The species Clivia nobilis (C.nobilis) has a wonderful drooping flower and is in our opinion undervalued in the genus. It’s slow growing nature is seen as a disadvantage by many commercial growers, however in full flower C. nobilis is an outstanding specimen plant.
Commonly called the Cape Clivia or Bush Lily, this species is from South Africa’s Eastern Cape Province around Port Elizabeth this was the very first Clivia species discovered, and it’s widespread use in the development of ‘interspecific hybrids’ it certainly is a valuable species.
An ‘old fashioned’ plant found in established gardens in many older areas. With tubular flowers held in a bunch well above the foliage in a pendulous manner these are an easy to grow plant.
The first named Clivia species, after the Noble ‘Lady Clive’ in 1828. And indeed the flowers do have a sense of nobility, a well formed flower head of this species is as beautiful as any of the modern hybrids.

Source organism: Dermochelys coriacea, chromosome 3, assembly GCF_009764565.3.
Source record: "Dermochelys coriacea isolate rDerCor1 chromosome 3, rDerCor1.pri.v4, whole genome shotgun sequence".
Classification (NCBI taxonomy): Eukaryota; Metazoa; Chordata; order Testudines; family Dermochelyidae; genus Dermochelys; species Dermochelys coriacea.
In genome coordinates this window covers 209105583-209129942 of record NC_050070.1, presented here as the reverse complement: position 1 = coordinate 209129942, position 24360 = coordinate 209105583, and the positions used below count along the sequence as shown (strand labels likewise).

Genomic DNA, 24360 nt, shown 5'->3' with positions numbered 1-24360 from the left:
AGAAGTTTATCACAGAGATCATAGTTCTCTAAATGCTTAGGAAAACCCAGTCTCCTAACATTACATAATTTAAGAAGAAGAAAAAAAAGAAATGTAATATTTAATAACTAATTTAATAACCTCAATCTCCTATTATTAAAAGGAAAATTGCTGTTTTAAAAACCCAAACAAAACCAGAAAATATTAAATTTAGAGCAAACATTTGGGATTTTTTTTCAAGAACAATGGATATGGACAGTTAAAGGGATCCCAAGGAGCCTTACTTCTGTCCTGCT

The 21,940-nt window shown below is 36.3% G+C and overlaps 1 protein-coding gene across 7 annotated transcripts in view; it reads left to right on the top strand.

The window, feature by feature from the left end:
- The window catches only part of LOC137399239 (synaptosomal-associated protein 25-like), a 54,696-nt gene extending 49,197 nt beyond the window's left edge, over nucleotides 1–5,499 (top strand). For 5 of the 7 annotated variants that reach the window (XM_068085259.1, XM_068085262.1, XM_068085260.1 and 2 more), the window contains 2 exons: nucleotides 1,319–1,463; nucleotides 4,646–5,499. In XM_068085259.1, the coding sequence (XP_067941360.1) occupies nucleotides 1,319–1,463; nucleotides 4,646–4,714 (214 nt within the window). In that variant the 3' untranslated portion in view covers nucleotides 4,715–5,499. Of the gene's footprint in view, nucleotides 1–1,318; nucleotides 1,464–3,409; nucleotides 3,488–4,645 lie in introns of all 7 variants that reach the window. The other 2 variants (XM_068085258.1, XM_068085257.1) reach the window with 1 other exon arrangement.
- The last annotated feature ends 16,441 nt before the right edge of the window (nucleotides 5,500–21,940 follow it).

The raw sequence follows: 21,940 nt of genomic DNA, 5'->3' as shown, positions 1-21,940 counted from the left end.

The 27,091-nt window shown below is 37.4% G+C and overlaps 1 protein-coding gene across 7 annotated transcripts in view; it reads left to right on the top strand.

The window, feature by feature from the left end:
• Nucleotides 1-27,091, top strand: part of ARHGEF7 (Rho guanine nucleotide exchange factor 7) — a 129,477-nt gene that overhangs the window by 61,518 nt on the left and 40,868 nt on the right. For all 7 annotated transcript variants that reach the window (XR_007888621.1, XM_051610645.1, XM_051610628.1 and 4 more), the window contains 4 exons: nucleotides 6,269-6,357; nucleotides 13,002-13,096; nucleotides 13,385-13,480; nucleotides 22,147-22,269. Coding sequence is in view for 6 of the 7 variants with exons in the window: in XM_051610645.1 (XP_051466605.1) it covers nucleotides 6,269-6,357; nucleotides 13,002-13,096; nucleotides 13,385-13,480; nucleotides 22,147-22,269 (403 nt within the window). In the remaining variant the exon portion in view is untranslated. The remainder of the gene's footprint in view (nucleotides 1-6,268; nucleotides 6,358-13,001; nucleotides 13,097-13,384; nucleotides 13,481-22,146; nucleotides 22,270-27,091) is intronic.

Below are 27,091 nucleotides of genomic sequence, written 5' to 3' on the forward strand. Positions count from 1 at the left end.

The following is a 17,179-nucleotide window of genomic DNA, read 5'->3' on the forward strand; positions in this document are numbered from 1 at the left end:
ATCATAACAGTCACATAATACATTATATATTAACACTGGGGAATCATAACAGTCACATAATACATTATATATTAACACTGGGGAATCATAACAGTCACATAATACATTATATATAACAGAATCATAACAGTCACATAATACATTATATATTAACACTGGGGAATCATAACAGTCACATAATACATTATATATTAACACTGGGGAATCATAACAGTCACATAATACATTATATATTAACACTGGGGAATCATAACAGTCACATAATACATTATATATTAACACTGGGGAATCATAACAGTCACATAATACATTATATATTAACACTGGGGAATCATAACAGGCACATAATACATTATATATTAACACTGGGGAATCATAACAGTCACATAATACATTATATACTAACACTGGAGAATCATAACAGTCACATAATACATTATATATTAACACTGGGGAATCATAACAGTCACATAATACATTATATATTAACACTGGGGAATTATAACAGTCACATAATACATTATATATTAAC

These plants were grown indoors in Victorian times and indeed look most graceful in a pot or container
Clivia nobilis Care.
C.nobilis can be propagated from seed or by division. From seed it may take 7 or more years to flower. Growing conditions and care are similar to other species. A well drained soil in a shaded position, or consider growing in pots or containers as a specimen plant.
Strap like foliage and flower colors ranging from the well known red with green tips through to cream a few named cultivars are around, East London Red and Pearl of the Cape are two.
- Botanical Name – Clivia nobilis
- Common Name – Bush lily or Cape Clivia
- Family – Amaryllidaceae
- Origins – Cape area ofSouth Africa
- Height – To around 80 cm.
- Spread – Clump Forming
- Growth rate – Medium.
- Position – Dappled shade.
- Soil – Free draining
- Flowers – Tubular orange flowers tipped with green..
- Flowering Time – Autumn through to Spring.
- Foliage – Mid to deep green.
- Frost tolerant – Usually protected from frosts by other plants
- Drought tolerant – Yes in a shaded area.
More Clivia Information
American Clivia Society